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RESEARCH ARTICLE

Estimation of net carbon sequestration potential with farmland application of bagasse charcoal: life cycle inventory analysis through a pilot sugarcane bagasse carbonisation plant

Koji Kameyama A C , Yoshiyuki Shinogi A , Teruhito Miyamoto A and Koyu Agarie B
+ Author Affiliations
- Author Affiliations

A Department of Land and Water Resources, National Institute for Rural Engineering, National Agriculture and Food Research Organization, Kannondai 2-1-6, Tsukuba, Ibaraki 305-8609, Japan.

B NPO Subtropical Biomass Research Center, Ueno-Nobaru 1190-204, Miyakojima, Okinawa 906-0201, Japan.

C Corresponding author. Email: kojikame@affrc.go.jp

Australian Journal of Soil Research 48(7) 586-592 https://doi.org/10.1071/SR10008
Submitted: 5 January 2010  Accepted: 29 April 2010   Published: 28 September 2010

Abstract

Enriching soil carbon storage is regarded as a viable option for mitigating greenhouse gas (GHG) emissions in the agricultural sector. Carbon sequestration by applying biomass into the soil can be an effective sequestration pathway for agriculture. Biochar, charcoal produced from biomass pyrolysis, is highly stable against microbial decomposition, and applying this to farmland has the potential to mitigate GHG emissions. However, CO2 is emitted throughout the biochar life cycle, including pyrolysis, transportation, and farmland application. Therefore, estimating the net carbon sequestration potential by considering these CO2 emissions is important. To this end, operational data from a pilot sugarcane bagasse carbonisation plant were collected, and the net carbon sequestration potential with farmland application of bagasse charcoal was calculated using inventory data from the pilot plant. The results were as follows: (i) kerosene consumption during the carbonisation process was the greatest contributor to CO2 emissions within the life cycle of applying bagasse charcoal to farmland; (ii) the initial dryness of the feedstock was an important factor in estimating net carbon sequestration potentials; (iii) the CO2 mitigation potential with farmland application of bagasse charcoal on Miyako Island would be 1200–1800 t CO2/year.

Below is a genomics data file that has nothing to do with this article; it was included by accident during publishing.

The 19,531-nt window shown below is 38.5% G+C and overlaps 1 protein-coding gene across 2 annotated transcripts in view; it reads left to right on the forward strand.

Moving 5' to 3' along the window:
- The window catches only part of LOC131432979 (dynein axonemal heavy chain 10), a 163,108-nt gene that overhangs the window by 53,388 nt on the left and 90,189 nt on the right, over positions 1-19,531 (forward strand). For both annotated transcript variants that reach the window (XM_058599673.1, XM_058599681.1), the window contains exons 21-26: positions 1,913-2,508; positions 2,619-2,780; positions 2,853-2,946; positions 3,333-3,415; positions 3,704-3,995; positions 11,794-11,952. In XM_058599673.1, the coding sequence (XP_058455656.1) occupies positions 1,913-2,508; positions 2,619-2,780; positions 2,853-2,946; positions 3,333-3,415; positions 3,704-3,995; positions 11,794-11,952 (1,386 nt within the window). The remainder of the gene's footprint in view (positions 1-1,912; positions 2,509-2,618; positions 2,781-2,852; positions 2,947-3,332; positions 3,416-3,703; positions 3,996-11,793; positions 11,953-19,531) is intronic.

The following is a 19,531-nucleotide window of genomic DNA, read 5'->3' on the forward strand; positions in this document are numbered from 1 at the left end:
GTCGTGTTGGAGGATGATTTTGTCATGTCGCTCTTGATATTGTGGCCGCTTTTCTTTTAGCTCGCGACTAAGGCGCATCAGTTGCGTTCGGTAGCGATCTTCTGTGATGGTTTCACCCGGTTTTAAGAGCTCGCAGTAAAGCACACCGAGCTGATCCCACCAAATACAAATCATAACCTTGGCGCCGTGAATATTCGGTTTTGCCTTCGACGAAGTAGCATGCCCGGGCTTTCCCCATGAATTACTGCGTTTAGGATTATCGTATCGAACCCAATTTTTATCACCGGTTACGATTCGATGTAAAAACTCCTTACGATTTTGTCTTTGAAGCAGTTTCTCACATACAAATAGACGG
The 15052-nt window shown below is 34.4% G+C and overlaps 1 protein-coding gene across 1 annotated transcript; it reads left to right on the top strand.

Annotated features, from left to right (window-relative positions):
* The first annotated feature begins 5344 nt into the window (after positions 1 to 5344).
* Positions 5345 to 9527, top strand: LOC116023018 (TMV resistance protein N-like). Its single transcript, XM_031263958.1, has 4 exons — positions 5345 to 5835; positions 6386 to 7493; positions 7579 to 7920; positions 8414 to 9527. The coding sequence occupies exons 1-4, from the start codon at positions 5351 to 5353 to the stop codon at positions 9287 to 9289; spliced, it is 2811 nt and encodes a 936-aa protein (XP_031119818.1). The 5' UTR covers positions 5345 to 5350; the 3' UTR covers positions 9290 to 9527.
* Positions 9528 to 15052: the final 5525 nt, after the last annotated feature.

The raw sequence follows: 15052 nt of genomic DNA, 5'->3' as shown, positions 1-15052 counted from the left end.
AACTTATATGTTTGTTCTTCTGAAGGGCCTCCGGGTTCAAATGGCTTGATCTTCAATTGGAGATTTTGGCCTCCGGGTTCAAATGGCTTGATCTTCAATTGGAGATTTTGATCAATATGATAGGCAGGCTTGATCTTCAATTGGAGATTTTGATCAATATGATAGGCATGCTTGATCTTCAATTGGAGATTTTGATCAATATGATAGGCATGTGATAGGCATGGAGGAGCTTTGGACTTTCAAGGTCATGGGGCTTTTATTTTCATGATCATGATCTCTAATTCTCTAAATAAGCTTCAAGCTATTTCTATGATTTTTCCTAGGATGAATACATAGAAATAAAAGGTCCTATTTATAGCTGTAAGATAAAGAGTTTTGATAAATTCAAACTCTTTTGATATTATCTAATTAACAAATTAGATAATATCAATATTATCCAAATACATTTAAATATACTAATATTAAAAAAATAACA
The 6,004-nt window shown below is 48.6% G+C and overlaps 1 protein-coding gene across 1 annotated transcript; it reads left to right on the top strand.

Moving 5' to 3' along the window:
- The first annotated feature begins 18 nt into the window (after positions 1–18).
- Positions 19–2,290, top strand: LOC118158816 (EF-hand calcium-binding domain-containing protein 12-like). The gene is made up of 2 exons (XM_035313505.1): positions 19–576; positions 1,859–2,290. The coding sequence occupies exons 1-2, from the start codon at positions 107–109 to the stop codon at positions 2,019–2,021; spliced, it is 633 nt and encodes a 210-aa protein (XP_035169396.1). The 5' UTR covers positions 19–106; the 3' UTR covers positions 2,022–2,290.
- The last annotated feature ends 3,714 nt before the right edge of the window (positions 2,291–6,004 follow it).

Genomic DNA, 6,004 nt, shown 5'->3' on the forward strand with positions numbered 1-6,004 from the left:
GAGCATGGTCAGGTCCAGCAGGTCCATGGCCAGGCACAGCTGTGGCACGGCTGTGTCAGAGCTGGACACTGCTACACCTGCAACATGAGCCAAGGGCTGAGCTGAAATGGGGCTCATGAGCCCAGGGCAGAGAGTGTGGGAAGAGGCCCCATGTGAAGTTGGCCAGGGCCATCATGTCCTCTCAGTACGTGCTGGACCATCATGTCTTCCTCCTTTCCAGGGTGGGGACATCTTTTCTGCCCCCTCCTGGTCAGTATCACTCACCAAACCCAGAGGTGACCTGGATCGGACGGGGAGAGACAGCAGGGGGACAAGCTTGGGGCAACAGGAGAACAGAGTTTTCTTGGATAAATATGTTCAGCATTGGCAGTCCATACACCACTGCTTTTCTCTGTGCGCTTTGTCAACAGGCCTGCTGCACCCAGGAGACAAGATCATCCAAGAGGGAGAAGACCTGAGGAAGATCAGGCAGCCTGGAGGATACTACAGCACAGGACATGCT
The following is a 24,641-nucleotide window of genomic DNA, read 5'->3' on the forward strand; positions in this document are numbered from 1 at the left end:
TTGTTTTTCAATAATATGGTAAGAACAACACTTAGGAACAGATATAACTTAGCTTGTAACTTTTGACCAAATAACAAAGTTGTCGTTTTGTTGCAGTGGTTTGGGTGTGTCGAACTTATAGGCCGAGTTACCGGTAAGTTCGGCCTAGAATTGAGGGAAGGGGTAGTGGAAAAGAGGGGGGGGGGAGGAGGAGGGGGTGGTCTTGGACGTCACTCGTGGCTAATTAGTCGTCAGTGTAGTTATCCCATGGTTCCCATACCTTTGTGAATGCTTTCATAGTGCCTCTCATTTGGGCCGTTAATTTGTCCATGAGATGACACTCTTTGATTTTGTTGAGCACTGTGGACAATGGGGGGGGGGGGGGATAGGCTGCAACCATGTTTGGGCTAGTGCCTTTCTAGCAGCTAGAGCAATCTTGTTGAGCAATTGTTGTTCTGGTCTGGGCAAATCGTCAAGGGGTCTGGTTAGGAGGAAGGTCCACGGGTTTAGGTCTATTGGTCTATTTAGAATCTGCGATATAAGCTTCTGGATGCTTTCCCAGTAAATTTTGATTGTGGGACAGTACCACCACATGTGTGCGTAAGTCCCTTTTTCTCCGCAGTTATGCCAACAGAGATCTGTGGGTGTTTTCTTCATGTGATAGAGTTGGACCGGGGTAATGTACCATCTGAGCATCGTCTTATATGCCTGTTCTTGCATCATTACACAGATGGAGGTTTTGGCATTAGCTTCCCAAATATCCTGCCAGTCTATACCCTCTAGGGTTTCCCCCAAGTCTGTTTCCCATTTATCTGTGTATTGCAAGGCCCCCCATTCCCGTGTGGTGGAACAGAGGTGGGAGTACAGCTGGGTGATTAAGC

Additional keywords: life cycle assessment, pyrolysis, soil carbon sequestration, soil amendment.


Acknowledgments

We thank Dr Yoshihito Shirato (National Institute for Agro-Environmental Sciences, Japan) for his review of an earlier version of this manuscript. This study was supported by a grant from the Ministry of Agriculture, Forestry and Fisheries of Japan (Rural Biomass Research Project, BUM-Cm6200).


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